Suggested by Jennysbooks: Something I’ve been thinking about lately: “What words/phrases in a blurb make a book irresistible? What words/phrases will make you put the book back down immediately?”I don't think there is a word or phrase in a blurb or review quote that will make or break me. Perhaps if a blurb characterized a book as full of blood and gore, or if something in it indicated that the subject or narrator of the book were obnoxiously holy, racist, sexist, or homophobic I would probably put down the book, but it's the general thrust of blurbs that speak to me. It puts me off when there are too many blurbs. Some paperbacks have pages of them from every newspaper in the world. Make a choice. They rarely say anything different. Many compare the writer to another writer, usually one that has sold many books. Sometimes I am aware that a blurb was only stuck in because it mentioned yet another author's name, on the chance that that one comparison will be the only writer the prospective customer has ever heard of. It's especially ridiculous when two successive blurbs compare the author to such different authors that the comparisons clearly don't reflect the publisher's opinion about they book, they just reflect their desire to sell more copies by appealing to different markets - say, "reminds me of Nicholas Sparks..." and "this is a great novel in the tradition of Faulkner." Desperation is the greatest turn-off in book sales. The surest way to get me not to buy a book is to use hyperbole. "The greatest," "the best," "it will change your life," "more meaningful than the bible, only shorter." Give me a break.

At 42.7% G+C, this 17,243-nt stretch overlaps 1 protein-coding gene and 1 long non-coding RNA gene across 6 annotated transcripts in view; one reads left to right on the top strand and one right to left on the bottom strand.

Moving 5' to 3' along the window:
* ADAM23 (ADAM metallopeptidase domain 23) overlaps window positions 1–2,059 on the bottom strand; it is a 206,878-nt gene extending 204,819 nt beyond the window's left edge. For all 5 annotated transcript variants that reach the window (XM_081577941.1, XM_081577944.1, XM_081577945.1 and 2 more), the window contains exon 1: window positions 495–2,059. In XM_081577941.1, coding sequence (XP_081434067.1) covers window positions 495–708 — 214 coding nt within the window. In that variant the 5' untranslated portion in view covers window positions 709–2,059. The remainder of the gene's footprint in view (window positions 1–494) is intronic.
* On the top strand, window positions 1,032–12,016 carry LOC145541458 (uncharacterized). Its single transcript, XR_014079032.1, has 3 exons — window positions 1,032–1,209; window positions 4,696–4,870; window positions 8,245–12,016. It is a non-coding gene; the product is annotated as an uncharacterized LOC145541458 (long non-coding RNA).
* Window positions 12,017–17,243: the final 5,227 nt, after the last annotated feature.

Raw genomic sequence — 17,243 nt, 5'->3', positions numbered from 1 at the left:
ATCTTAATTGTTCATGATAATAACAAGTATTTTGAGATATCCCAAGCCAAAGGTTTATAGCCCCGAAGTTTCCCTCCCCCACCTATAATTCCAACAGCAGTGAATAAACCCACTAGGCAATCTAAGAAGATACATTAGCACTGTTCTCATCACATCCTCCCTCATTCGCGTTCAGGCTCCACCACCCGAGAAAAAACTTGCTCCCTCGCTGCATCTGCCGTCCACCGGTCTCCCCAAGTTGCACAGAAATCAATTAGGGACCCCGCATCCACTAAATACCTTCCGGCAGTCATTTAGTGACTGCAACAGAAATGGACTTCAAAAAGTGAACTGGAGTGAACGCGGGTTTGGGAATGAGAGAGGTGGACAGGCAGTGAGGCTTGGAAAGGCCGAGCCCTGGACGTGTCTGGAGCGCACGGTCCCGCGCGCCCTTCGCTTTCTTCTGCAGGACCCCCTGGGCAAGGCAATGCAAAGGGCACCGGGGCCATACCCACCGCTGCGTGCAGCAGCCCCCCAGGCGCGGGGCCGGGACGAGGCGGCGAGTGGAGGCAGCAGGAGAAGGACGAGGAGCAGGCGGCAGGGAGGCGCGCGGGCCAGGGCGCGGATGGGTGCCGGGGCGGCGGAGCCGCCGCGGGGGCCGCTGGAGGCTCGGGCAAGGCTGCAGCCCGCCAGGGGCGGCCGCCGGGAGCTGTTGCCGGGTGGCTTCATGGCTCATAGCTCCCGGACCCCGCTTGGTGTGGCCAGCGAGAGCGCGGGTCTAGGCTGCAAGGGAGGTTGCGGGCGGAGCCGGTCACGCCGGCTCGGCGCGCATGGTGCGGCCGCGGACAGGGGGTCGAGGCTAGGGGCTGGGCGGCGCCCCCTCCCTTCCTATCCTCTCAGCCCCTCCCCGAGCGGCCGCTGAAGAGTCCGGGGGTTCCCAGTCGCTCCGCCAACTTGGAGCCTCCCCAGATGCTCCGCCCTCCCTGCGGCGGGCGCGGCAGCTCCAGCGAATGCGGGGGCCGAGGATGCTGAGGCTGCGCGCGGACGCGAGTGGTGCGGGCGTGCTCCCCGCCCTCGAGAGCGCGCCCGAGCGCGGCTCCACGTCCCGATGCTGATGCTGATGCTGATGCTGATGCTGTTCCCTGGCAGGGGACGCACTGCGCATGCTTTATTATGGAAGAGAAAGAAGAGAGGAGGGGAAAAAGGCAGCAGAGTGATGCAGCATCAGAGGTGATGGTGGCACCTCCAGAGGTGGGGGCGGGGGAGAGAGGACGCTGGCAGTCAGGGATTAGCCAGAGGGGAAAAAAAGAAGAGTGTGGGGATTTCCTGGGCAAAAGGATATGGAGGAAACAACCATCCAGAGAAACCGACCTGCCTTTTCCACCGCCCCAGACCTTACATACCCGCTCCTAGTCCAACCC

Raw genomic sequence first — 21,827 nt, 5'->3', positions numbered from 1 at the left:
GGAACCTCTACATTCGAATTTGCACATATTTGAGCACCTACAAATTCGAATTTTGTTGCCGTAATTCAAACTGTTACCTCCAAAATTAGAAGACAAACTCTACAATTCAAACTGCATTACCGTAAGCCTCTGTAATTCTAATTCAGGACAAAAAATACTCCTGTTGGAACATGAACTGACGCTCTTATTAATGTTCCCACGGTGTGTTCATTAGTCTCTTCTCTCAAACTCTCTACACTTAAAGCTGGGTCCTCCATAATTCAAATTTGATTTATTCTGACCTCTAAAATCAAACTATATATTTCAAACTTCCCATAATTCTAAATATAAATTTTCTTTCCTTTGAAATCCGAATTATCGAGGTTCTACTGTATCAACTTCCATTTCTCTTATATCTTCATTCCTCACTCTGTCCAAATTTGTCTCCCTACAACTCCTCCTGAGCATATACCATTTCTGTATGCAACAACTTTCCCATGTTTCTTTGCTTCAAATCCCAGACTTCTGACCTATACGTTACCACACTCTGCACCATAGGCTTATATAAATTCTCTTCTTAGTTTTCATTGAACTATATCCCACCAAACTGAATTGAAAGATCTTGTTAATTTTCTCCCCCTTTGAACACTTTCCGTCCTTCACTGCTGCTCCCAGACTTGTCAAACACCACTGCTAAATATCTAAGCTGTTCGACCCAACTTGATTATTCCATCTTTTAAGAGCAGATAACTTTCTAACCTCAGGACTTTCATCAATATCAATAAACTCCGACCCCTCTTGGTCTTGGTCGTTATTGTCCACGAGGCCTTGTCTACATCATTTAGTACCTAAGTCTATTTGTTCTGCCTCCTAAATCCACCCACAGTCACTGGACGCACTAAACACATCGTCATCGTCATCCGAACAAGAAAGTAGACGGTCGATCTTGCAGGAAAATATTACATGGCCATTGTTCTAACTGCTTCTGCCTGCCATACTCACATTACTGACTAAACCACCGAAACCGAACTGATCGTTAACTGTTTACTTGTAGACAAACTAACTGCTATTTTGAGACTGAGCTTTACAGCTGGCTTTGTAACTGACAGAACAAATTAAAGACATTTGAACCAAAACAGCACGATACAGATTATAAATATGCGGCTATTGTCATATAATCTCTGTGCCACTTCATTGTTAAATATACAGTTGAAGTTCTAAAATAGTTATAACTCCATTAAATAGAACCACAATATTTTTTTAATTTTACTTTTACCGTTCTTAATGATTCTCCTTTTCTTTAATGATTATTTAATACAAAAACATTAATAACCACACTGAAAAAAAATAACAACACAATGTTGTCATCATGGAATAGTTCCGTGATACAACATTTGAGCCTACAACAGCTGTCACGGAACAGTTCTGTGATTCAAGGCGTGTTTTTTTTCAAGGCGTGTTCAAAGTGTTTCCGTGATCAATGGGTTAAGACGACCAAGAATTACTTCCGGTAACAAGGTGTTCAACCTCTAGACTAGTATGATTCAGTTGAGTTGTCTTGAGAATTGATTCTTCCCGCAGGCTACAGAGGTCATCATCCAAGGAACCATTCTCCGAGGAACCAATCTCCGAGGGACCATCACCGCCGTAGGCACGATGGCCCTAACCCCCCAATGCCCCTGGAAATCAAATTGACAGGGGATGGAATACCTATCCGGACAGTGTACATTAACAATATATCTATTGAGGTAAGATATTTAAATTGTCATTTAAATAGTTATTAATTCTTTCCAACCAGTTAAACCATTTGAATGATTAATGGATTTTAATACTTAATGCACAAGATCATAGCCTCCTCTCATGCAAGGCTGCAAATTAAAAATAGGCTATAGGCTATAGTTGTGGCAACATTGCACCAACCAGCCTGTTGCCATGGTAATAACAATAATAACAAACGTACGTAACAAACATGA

Generally it is the quality of the author of the blurb or quote makes a difference, unless I know that there is an established connection between the blurb author and the book's. I have seen blurb's written by an author's mentor. That like having a review written by your mother. But if the blurb writer is a talented writer and says something specific about the book that makes me think that it has an original voice or tells an involving, moving, or important story, combines ideas in unique ways, or captures a period or place I'm interested in creatively, I might go for it. If it's a review quote I am also swayed, snob that I am, by the literary quality of the publication the review came from. Basically, if a good writer tells me this book or writer has value and the subject matter or genre doesn't put me off, I might be reeled in. Just don't try too hard.
That would be the perfect costume for a literary Halloween party - go as The Blurb! But if you do it, please remember to credit me.